Even though Portugal sustained one of the largest and (technically) longest-running empires in history, the championing of its successes as the fulfillment of Camões' prophecy is a gross misconstruction. Portugal would fall to Spanish rule in 1580 and by the time it regained its sovereignty, most of its colonies and trading posts had either been reclaimed by natives or seized by other European enterprises. Out of fear and frailty, Portugal committed to a rule of brutal obstinacy and obstinate brutality over their last few colonies, clenching them even tighter in a time when other European nations were letting go, finally leaving Macau, its last colony, in 1999. Much like the storyline of the Portugese Empire, the closing chapter of Camões’ biography is hardly one of resolution. Ironically, Camoes, a writer of legends with the acclaimed ability of Homer, a man who would win the approbation and criticism of Voltaire, wrote in a land plagued with illiteracy, and never received the recognition he sought in his lifetime. Furthermore, his missing eye (lost in batte) made an outcast of him, for which the nobles of the higher class supposedly excluded him. Fighting alienation with alienation, he boarded a ship to India, allegedly shouting the words inscribed in the monument of the Roman General Scipio the Elder, "Ingrata patria, non possidebis ossa mea!" (Ungrateful country, thou shalt not possess my bones!) I wonder if this was the day fado was born.
Before me, war horses leap out of the waves and whirlpools of a violent sea storm. What looks to be Poseidon in the background, is in the act of hurling his trident at a piper on a cliff. Infant angels crawl upon the border and peek over, anxious to see what will happen next. For centuries the tin-glazed ceramic tiles, of both Roman and Arab influence, have had other purposes beyond art. Moroccans and Brazilians had a practical use for them, covering whole walls for temperature control. After the Great Earthquake of 1755 in Lisbon, small devotional azulejo panels served a more superstitious cause, appearing on buildings as protection against future disasters, but judging from the political and environmental history of Portugal since then, I have doubts as to their efficacy. I make it to the computer hall where I catch up on the news of the world at large, tend to the smaller world of my personal communications, and explore the even more immediate world of myself, writing all of what you have just read.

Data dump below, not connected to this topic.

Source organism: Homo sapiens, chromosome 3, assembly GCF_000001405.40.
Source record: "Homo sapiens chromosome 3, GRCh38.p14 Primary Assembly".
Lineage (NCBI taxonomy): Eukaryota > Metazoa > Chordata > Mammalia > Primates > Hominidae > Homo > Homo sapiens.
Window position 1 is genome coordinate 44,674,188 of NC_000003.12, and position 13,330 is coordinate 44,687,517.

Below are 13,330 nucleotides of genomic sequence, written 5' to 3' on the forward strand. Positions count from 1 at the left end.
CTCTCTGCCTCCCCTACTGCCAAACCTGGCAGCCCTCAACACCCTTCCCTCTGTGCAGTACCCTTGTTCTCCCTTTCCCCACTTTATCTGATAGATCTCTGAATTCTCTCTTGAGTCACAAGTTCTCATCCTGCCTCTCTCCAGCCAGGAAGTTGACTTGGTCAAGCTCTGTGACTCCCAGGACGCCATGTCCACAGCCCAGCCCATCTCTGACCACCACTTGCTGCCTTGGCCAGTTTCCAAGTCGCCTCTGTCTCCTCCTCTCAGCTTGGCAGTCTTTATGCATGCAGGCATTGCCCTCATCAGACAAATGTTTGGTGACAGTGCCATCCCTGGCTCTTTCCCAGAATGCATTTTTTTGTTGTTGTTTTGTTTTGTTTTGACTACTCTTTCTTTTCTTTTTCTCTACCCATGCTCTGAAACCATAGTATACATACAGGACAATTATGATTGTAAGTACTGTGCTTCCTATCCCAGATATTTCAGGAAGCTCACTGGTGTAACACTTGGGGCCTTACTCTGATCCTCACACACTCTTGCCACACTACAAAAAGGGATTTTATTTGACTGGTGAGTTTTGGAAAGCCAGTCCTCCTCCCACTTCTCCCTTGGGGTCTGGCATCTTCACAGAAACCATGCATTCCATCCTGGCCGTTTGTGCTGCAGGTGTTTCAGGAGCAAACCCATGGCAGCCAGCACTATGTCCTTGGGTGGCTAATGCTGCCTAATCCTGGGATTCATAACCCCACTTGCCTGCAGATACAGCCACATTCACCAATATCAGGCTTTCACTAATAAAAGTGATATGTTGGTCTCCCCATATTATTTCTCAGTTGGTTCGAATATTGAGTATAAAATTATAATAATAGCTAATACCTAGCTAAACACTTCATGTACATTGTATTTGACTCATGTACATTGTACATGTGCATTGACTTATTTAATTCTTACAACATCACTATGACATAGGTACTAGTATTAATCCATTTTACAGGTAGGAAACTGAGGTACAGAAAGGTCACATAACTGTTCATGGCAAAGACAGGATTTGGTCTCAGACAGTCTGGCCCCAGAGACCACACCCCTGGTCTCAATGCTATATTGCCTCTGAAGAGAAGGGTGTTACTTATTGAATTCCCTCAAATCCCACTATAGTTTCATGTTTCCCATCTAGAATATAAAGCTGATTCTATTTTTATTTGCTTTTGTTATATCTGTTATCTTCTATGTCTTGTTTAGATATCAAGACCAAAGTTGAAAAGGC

Just as I have completely acclimated to the climate inside, and -with the day’s work behind me- feel quite well again, I see that the hour hand has tip-toed all the way to the first hour after noon, and I must once again wage war on the outdoors. Although it may appear to be of downcast or doleful tone, I say quite contentedly that my arrival on this island is to the singular delight of one person. My grandfather’s sister, my great-aunt Dores requires that I see her everyday, and everyday I am met with the utmost enthusiasm, for which I am most grateful. Although my aunt is barely mobile, she is terribly energetic, for age has done to her body what it could not to her spirit. Unlike the other elders of my family, she is an open book, and I can ask any question and be assured that she will answer deliberately and to the best of her ability. She is to date, my most generous source of information about my family’s past and I value our time together as much as with anyone.